Gold Recovery from Gold Bearing Materials Using Bio-Diesel, Vegetable Oils and Coal
Anderson Mlaki, Jamidu Katima, Henry Kimweri
DOI: 10.4236/eng.2011.35065   PDF    HTML     7,584 Downloads   14,194 Views   Citations


The present work is focused on the performance of three types of coal-oil agglomerates on recovery of liberated gold from gold bearing materials. Pre-formed agglomerates developed using bio-diesel, castor oil and mineral diesel as liquid hydrophobic phases were used in the study. The influence of the type of liquid hydrophobic phase on the degree of gold recovery and the effect of factors such as gold particle concentration, viscosity, agglomerate size, agglomerate/ore ratios and particle penetration into agglomerates have been studied as a function of time. It is shown that gold recovery rate can be increased by an increase in agglomerate loading, surface area and the viscosity of the hydrophobic phase and high recoveries are attained up to 98.5%. Increase in concentration of gold particles per unit volume of slurry increased attachment rate but did not change the final recoveries attained. It is shown that gold particle penetration occurs mainly in the coarse agglomerates if contact is prolonged beyond 60 minutes. Examination of sections of gold-loaded agglomerates under reflected light microscope showed gold and some silicate particles penetrated in few cracked agglomerates and only gold particles were observed inside the uncracked agglomerates suggesting the possibility of gold selectivity during particles penetration. It was shown that the increase in gold recovery attained at prolonged contact time is due to both gold penetration and oleophilic attachment.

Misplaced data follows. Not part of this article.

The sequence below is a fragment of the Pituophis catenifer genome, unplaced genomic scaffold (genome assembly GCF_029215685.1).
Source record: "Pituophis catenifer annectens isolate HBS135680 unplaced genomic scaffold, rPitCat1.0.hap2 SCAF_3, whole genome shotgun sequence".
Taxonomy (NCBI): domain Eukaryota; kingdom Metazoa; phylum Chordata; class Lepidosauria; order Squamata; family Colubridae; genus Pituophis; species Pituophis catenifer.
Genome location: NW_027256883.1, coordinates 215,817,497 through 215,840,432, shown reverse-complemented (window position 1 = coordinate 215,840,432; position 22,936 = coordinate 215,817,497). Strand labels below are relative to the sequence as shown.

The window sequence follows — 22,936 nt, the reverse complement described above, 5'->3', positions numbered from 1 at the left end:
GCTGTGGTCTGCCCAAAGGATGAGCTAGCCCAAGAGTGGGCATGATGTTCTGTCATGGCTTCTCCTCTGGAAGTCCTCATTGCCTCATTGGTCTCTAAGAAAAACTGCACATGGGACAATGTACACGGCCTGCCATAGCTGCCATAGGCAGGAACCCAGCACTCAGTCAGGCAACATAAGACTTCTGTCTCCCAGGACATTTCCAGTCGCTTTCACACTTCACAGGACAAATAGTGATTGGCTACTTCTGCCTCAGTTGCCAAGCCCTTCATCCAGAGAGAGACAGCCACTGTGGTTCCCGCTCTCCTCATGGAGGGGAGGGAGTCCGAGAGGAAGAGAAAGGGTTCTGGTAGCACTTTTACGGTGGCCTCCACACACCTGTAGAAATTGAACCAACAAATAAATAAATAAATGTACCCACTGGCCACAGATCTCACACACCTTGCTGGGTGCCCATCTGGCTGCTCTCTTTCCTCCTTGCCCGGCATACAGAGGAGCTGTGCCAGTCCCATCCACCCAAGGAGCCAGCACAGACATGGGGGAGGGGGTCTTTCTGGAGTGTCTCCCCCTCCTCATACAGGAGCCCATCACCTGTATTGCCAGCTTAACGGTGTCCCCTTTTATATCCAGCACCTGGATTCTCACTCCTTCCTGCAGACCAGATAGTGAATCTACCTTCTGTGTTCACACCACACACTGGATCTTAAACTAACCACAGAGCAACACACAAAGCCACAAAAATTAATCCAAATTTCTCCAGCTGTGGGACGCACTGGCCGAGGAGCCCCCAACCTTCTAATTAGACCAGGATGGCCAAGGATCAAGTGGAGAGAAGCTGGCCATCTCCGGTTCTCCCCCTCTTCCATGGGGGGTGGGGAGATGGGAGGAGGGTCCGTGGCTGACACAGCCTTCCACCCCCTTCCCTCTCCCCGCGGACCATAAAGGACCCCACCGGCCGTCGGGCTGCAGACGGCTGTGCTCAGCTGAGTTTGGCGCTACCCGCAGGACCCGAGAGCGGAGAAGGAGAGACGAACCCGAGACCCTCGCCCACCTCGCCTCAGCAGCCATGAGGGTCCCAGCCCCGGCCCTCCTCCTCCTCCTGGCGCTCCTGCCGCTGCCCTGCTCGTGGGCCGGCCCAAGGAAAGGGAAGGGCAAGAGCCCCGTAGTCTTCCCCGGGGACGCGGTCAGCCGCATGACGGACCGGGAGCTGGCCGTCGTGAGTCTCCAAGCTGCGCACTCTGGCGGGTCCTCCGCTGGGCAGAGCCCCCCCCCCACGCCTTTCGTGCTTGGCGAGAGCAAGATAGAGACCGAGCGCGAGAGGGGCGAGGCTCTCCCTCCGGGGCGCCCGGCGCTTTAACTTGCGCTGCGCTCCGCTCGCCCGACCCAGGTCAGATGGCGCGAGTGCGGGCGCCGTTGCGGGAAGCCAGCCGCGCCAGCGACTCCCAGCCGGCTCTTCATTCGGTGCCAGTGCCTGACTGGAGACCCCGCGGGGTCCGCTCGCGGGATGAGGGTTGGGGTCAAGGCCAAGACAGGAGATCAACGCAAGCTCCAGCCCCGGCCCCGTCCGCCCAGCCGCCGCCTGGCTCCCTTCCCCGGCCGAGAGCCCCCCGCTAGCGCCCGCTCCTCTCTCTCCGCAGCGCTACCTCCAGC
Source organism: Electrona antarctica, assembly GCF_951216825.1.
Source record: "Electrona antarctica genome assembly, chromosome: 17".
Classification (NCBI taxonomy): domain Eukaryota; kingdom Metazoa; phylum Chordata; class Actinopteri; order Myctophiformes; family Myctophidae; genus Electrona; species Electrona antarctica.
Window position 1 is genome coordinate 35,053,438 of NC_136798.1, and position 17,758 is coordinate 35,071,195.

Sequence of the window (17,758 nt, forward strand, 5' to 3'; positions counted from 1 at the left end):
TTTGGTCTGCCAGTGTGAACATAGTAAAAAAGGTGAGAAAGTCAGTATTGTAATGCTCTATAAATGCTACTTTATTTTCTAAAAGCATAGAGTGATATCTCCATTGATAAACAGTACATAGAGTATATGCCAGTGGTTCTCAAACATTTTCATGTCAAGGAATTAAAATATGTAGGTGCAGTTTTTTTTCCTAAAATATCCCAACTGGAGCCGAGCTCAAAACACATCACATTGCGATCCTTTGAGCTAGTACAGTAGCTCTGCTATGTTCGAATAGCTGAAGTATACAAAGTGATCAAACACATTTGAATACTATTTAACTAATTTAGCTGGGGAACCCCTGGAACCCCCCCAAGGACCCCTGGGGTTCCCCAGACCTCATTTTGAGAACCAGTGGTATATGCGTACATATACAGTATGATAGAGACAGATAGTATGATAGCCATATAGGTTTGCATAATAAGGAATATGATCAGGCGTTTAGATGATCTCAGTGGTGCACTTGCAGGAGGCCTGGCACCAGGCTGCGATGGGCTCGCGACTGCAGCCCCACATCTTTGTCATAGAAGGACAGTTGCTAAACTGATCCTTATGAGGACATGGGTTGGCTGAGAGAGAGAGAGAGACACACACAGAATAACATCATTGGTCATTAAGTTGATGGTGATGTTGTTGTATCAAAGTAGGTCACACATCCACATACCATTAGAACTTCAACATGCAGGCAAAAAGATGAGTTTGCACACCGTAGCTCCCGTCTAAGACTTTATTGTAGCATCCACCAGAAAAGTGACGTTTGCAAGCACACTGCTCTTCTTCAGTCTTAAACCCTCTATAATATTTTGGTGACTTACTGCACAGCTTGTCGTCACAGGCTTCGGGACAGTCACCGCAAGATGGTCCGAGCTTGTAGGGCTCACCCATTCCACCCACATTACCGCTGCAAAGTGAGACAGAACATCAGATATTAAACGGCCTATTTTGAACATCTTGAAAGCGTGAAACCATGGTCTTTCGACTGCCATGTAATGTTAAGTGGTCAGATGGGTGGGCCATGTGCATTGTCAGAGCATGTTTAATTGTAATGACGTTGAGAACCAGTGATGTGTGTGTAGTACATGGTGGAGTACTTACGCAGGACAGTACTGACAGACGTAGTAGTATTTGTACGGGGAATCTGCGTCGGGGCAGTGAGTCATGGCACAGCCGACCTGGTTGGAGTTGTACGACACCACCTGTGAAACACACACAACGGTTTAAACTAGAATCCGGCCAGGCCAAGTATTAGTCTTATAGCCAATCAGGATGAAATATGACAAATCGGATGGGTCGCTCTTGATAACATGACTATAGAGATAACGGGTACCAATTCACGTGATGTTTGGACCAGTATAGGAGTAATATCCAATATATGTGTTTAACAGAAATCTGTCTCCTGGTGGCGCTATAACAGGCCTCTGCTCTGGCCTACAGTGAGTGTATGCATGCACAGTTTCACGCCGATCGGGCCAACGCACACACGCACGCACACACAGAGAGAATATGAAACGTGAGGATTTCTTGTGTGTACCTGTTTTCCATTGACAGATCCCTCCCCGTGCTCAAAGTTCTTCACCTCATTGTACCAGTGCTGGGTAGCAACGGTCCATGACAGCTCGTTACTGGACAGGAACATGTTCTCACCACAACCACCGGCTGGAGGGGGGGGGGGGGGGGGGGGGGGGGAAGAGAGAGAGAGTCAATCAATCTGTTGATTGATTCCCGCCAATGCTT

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A. Mlaki, J. Katima and H. Kimweri, "Gold Recovery from Gold Bearing Materials Using Bio-Diesel, Vegetable Oils and Coal," Engineering, Vol. 3 No. 5, 2011, pp. 555-560. doi: 10.4236/eng.2011.35065.

Conflicts of Interest

The authors declare no conflicts of interest.


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